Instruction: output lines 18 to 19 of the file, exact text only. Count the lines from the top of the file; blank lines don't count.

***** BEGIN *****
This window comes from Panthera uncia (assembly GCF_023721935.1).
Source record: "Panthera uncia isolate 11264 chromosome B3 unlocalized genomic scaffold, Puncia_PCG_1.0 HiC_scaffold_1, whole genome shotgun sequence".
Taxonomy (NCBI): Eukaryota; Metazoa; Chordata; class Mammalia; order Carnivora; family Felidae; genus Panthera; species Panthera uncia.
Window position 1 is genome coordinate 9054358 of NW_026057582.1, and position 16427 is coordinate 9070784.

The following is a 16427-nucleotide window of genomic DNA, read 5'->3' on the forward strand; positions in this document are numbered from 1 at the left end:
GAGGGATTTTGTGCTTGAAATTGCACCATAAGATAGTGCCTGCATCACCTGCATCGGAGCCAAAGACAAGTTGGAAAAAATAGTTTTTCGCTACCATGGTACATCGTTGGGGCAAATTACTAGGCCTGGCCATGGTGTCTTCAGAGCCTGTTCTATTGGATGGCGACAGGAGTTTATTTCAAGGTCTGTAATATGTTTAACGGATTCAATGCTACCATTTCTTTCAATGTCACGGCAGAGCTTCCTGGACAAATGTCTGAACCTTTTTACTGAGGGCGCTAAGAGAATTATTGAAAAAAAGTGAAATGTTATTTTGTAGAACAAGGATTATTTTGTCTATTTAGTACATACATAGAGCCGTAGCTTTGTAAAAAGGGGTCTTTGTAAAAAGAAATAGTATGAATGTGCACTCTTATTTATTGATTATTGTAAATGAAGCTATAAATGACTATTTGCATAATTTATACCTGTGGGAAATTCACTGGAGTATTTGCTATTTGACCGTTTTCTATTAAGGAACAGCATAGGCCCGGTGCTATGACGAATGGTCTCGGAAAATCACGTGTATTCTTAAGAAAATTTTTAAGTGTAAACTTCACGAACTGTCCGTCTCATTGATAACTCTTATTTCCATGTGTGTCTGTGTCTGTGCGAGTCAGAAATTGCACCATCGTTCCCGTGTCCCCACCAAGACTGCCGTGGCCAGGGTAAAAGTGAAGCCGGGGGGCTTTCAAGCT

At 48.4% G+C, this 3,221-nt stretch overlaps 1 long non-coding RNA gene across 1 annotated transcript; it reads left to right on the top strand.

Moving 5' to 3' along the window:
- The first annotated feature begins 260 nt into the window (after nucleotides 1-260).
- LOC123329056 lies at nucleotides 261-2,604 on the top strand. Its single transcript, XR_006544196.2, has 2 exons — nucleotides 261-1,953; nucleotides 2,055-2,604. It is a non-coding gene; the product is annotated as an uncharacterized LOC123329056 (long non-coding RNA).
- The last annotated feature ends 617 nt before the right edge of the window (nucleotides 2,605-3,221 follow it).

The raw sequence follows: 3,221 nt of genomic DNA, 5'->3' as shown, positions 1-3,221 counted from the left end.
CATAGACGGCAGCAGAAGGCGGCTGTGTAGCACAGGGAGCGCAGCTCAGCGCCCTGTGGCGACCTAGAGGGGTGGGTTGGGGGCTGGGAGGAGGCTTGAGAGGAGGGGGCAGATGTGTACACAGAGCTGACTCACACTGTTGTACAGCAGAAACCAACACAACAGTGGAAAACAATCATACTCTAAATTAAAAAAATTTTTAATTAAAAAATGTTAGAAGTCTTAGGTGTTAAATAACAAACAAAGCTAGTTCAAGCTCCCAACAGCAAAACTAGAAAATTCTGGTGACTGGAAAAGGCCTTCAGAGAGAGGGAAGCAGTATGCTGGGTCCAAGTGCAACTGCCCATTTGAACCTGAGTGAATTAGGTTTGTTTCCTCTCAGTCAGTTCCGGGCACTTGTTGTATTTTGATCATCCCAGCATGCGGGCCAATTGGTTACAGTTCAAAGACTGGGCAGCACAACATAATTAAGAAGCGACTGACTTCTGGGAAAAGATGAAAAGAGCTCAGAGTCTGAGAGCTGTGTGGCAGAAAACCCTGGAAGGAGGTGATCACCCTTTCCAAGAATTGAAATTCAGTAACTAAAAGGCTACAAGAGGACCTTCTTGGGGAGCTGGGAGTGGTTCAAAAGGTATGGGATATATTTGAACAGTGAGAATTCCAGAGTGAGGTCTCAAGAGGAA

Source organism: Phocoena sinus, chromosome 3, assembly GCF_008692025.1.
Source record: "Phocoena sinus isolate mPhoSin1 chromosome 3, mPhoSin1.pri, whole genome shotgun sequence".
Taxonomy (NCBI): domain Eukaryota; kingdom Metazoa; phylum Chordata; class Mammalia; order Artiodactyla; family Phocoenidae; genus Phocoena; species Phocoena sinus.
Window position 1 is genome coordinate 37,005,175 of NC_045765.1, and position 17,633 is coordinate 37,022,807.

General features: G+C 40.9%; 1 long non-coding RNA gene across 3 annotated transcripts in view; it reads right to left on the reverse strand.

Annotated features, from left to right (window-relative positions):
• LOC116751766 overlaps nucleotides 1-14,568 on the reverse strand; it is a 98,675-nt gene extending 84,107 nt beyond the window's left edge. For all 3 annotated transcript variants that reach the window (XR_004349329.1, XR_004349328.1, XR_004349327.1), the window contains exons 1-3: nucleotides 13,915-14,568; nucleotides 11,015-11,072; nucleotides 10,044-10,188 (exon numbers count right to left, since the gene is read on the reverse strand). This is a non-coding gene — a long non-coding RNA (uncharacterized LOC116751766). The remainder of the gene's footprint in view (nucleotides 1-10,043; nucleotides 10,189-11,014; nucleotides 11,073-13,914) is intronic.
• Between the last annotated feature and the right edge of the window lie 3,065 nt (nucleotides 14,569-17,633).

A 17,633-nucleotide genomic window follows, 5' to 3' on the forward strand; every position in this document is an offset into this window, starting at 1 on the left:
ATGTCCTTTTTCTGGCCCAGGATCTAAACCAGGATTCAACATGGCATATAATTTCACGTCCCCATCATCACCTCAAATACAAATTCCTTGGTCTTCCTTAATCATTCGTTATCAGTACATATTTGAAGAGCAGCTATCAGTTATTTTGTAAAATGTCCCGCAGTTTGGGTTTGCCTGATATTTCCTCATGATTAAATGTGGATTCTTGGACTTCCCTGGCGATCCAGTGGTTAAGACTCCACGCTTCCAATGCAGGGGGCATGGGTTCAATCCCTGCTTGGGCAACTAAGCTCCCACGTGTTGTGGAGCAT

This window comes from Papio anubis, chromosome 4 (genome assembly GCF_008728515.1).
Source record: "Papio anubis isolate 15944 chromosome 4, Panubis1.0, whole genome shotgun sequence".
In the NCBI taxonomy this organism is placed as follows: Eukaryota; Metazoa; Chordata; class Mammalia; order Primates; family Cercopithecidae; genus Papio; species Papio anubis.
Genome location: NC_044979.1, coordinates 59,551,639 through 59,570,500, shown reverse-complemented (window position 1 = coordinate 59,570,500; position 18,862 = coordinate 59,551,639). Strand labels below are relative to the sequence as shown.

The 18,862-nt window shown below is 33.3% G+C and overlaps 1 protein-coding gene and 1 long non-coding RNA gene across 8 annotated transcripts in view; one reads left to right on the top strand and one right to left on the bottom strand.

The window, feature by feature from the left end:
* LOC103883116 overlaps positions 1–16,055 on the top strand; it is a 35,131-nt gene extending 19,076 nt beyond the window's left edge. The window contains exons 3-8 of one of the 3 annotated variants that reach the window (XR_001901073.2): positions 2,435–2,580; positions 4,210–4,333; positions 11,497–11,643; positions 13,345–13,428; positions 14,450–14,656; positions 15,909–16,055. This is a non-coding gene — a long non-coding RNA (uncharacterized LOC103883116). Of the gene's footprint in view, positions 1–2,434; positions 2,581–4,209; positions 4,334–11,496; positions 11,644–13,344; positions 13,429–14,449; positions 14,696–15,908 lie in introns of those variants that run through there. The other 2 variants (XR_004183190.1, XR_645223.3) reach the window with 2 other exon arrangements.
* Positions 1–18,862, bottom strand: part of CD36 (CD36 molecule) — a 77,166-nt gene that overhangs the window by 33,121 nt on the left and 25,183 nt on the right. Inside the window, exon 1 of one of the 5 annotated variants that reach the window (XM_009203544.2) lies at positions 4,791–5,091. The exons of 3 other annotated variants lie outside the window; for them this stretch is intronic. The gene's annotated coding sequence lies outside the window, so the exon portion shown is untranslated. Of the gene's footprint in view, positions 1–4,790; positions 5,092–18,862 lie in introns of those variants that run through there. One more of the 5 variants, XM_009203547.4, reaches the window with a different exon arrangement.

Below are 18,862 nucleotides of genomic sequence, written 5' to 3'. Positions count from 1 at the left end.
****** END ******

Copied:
General features: G+C 40.9%; 1 long non-coding RNA gene across 3 annotated transcripts in view; it reads right to left on the reverse strand.

Annotated features, from left to right (window-relative positions):